Overcoming the age barrier
When an ageing TMS could no longer provide the necessary degree of visibility over Mediq’s cash and liquidity management processes, change was necessary. Picking the right system involved much deliberation and patience, but has it paid off?
The transition in 2013 from being publicly listed to private equity ownership revealed its 20-year-old treasury management system (TMS) as the weakest link in the treasury operations of Netherlands-based Mediq.
The 115-year-old company operates in the medical supplies sector with 25 business units spread across 14 countries in North Western Europe and the US. With revenues of around €2bn, it employs a small treasury team consisting of Paul Schreurs, Group Treasurer, a Treasury Assistant, an interim who supports various projects, plus one back office full-time employee (FTE) who reports to the controller’s office.
Under its new private ownership regime, cash visibility topped the agenda. Treasury implemented a new cash flow forecasting tool but whilst this afforded the necessary cash view, integration with the existing TMS was difficult. This meant treasury was still relying on spreadsheets for much of its output, raking up the inevitable problem of version control. As Schreurs admits, it was very cumbersome to get a consistent picture of the truth around all sorts of treasury transactions. “This just increased the need for us to look for a new integrated system.”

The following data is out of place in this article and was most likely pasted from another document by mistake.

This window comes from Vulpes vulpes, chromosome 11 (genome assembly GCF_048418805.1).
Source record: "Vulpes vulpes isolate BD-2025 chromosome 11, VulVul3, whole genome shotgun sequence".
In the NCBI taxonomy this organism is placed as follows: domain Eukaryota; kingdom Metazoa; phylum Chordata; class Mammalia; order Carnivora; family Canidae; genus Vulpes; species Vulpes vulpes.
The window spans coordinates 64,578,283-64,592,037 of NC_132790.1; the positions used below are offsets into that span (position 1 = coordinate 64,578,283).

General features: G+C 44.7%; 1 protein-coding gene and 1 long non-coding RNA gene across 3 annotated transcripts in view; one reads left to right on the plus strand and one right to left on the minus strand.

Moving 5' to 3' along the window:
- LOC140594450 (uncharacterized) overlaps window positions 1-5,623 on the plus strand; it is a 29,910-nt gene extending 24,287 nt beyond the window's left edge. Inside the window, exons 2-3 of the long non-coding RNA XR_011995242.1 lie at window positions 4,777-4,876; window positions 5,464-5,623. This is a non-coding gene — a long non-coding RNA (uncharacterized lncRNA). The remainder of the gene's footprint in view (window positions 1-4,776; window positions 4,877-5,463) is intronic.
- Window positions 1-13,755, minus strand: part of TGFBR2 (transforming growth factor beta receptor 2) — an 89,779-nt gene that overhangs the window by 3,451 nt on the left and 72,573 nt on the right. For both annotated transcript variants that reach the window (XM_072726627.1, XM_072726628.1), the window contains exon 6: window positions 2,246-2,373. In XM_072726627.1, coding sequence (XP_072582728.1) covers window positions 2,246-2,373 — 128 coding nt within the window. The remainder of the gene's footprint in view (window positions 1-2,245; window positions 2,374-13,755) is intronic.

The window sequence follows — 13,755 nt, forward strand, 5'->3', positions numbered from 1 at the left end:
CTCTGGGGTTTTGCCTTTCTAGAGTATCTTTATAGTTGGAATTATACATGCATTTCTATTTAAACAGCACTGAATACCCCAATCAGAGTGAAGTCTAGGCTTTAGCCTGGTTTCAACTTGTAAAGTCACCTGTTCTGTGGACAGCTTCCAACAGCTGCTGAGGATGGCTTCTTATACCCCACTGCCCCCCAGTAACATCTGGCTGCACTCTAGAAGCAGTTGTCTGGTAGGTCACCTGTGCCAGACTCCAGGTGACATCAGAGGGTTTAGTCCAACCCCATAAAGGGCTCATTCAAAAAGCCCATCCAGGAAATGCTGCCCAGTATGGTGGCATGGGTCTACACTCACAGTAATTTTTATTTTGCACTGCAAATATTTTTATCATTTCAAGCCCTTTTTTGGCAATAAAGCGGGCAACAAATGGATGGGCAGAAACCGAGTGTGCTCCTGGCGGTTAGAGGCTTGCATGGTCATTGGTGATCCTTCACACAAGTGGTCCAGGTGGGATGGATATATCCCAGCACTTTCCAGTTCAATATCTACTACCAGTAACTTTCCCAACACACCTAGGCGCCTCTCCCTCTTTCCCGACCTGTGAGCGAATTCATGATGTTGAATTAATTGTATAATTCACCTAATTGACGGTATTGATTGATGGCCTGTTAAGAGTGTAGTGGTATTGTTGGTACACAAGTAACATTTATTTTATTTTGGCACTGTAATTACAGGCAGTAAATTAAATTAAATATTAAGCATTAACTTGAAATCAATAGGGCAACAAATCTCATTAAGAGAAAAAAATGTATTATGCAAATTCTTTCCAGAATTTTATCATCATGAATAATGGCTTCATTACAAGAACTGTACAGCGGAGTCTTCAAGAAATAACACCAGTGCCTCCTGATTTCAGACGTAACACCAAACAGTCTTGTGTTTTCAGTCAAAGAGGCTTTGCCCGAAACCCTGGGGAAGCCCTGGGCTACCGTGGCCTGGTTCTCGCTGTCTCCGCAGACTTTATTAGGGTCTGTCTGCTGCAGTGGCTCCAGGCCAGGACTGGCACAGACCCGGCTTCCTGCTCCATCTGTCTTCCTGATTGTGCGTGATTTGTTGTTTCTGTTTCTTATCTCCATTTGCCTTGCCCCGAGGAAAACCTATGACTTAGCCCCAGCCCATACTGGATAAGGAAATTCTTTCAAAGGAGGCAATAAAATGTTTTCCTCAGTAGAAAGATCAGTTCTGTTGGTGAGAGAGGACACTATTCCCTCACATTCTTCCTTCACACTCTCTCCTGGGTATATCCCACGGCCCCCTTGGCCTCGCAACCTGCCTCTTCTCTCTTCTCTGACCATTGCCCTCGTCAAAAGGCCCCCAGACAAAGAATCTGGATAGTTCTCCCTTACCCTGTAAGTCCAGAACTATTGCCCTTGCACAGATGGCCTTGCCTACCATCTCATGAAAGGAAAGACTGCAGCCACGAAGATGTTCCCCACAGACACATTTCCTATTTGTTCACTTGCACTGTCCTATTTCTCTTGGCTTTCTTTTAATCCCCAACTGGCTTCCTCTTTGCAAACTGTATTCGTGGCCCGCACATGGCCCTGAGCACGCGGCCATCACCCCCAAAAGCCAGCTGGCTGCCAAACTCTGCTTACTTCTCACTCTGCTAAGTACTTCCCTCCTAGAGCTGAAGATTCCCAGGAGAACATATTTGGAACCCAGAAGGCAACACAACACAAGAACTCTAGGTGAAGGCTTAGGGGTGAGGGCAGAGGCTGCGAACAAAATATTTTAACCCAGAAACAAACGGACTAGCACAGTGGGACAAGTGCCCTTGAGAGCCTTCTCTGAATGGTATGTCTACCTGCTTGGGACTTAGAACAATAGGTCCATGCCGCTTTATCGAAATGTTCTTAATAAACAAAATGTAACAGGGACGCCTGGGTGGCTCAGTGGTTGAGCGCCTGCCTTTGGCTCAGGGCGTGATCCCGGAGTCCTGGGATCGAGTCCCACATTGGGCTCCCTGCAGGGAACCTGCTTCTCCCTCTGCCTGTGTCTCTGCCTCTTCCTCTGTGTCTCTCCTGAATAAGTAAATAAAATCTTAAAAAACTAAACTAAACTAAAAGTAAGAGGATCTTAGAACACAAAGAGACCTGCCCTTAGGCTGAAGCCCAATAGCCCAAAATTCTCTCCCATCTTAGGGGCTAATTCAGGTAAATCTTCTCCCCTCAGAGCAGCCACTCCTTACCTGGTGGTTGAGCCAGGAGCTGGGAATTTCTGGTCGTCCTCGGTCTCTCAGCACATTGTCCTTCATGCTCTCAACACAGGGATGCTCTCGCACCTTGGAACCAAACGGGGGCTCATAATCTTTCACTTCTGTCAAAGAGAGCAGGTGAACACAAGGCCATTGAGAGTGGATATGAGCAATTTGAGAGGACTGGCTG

The selection process
Seeking the assistance of Dutch finance and treasury consultancy, Orchard Finance, Schreurs and his team embarked on a four-part selection process. The first phase was to closely consider Mediq’s current treasury processes, redefining some to meet current best practice. A major internal meeting was then held to define the requirements for the TMS. Based on this document, a long-list of potential suppliers was drafted, this subsequently being distilled into a short-list of four. The four were invited to respond to Mediq’s formal RFP in which each would provide company and system details, reference clients and responses to specific business cases (notably around cash operations). And, having just rolled out the new cash flow forecasting tool, the incoming TMS had to operate at least along similar lines.